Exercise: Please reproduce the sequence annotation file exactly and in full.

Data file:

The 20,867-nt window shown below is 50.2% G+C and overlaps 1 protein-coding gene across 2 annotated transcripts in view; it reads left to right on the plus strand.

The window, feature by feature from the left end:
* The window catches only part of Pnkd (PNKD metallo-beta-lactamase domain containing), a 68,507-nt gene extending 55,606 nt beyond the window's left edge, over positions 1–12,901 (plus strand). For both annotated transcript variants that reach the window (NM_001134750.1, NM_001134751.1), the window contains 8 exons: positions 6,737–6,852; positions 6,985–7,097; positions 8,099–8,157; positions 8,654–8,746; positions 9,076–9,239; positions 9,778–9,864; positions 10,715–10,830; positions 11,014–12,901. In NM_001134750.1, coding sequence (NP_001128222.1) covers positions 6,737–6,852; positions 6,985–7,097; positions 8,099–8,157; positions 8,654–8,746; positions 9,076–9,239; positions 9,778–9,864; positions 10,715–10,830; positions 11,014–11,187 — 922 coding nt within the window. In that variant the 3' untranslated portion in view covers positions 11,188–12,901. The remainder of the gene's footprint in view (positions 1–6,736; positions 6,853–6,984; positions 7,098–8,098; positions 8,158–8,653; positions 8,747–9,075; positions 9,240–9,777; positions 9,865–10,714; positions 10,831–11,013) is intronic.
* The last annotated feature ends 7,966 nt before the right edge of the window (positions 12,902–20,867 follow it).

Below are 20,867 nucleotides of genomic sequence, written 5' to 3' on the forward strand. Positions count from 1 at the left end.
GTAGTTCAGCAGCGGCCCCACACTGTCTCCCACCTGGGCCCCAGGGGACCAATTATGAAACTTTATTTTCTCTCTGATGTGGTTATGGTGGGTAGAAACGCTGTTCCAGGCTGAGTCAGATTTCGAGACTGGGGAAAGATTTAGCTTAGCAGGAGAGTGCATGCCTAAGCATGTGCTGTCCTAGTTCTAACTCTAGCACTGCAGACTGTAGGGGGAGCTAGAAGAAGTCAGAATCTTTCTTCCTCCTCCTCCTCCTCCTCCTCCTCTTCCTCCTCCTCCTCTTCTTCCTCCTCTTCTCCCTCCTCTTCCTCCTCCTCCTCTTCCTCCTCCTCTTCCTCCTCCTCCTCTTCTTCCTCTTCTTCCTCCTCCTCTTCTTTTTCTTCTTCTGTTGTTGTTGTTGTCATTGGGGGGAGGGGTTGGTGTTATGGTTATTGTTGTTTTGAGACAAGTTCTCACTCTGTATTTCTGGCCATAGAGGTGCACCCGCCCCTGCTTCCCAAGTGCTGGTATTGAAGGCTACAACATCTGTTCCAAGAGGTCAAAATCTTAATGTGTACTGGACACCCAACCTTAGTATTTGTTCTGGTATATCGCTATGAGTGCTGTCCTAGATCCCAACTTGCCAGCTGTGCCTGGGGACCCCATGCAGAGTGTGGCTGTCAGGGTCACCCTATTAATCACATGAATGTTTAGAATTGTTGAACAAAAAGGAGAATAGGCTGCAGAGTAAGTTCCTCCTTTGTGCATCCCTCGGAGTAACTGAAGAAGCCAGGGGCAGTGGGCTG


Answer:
The 20,867-nt window shown below is 50.2% G+C and overlaps 1 protein-coding gene across 2 annotated transcripts in view; it reads left to right on the plus strand.

The window, feature by feature from the left end:
* The window catches only part of Pnkd (PNKD metallo-beta-lactamase domain containing), a 68,507-nt gene extending 55,606 nt beyond the window's left edge, over positions 1–12,901 (plus strand). For both annotated transcript variants that reach the window (NM_001134750.1, NM_001134751.1), the window contains 8 exons: positions 6,737–6,852; positions 6,985–7,097; positions 8,099–8,157; positions 8,654–8,746; positions 9,076–9,239; positions 9,778–9,864; positions 10,715–10,830; positions 11,014–12,901. In NM_001134750.1, coding sequence (NP_001128222.1) covers positions 6,737–6,852; positions 6,985–7,097; positions 8,099–8,157; positions 8,654–8,746; positions 9,076–9,239; positions 9,778–9,864; positions 10,715–10,830; positions 11,014–11,187 — 922 coding nt within the window. In that variant the 3' untranslated portion in view covers positions 11,188–12,901. The remainder of the gene's footprint in view (positions 1–6,736; positions 6,853–6,984; positions 7,098–8,098; positions 8,158–8,653; positions 8,747–9,075; positions 9,240–9,777; positions 9,865–10,714; positions 10,831–11,013) is intronic.
* The last annotated feature ends 7,966 nt before the right edge of the window (positions 12,902–20,867 follow it).

Below are 20,867 nucleotides of genomic sequence, written 5' to 3' on the forward strand. Positions count from 1 at the left end.
GTAGTTCAGCAGCGGCCCCACACTGTCTCCCACCTGGGCCCCAGGGGACCAATTATGAAACTTTATTTTCTCTCTGATGTGGTTATGGTGGGTAGAAACGCTGTTCCAGGCTGAGTCAGATTTCGAGACTGGGGAAAGATTTAGCTTAGCAGGAGAGTGCATGCCTAAGCATGTGCTGTCCTAGTTCTAACTCTAGCACTGCAGACTGTAGGGGGAGCTAGAAGAAGTCAGAATCTTTCTTCCTCCTCCTCCTCCTCCTCCTCCTCTTCCTCCTCCTCCTCTTCTTCCTCCTCTTCTCCCTCCTCTTCCTCCTCCTCCTCTTCCTCCTCCTCTTCCTCCTCCTCCTCTTCTTCCTCTTCTTCCTCCTCCTCTTCTTTTTCTTCTTCTGTTGTTGTTGTTGTCATTGGGGGGAGGGGTTGGTGTTATGGTTATTGTTGTTTTGAGACAAGTTCTCACTCTGTATTTCTGGCCATAGAGGTGCACCCGCCCCTGCTTCCCAAGTGCTGGTATTGAAGGCTACAACATCTGTTCCAAGAGGTCAAAATCTTAATGTGTACTGGACACCCAACCTTAGTATTTGTTCTGGTATATCGCTATGAGTGCTGTCCTAGATCCCAACTTGCCAGCTGTGCCTGGGGACCCCATGCAGAGTGTGGCTGTCAGGGTCACCCTATTAATCACATGAATGTTTAGAATTGTTGAACAAAAAGGAGAATAGGCTGCAGAGTAAGTTCCTCCTTTGTGCATCCCTCGGAGTAACTGAAGAAGCCAGGGGCAGTGGGCTG